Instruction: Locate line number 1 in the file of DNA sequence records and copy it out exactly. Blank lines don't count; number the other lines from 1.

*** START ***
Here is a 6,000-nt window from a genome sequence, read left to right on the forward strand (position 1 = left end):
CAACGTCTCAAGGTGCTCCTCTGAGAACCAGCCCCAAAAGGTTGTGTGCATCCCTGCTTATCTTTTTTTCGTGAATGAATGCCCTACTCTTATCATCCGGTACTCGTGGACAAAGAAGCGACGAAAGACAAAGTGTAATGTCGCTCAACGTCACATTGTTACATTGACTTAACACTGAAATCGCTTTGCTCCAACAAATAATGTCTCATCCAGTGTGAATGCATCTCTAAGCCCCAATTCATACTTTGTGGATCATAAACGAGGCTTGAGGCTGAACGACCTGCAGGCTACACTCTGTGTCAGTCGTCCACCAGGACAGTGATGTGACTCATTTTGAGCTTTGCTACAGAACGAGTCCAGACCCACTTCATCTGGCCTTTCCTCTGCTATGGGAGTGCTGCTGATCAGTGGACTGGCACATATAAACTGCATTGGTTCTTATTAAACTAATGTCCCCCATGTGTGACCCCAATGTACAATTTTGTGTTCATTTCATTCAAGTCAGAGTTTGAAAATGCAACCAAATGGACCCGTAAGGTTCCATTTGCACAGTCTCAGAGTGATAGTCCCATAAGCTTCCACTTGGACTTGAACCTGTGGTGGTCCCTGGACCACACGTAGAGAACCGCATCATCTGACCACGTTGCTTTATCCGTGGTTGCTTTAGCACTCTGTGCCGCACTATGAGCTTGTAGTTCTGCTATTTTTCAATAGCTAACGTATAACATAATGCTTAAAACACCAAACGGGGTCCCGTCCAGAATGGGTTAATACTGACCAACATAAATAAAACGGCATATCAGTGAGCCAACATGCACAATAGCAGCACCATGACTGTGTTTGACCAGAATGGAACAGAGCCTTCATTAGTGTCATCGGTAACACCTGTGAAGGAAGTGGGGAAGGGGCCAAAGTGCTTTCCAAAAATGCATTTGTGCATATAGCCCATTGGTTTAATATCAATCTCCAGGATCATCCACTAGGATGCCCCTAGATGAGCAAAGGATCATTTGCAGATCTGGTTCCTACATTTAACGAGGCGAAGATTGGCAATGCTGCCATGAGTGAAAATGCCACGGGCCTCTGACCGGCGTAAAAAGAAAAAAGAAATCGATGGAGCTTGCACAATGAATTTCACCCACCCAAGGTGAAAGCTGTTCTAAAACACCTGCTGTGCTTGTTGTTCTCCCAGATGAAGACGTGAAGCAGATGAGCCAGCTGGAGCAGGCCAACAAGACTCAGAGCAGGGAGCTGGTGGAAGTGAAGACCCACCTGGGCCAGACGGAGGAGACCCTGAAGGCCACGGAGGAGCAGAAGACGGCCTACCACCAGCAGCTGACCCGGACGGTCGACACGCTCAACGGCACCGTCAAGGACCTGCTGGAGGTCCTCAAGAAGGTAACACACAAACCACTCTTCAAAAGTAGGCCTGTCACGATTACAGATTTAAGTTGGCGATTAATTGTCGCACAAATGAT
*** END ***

Here is a 6,000-nt window from a genome sequence, read left to right on the forward strand (position 1 = left end):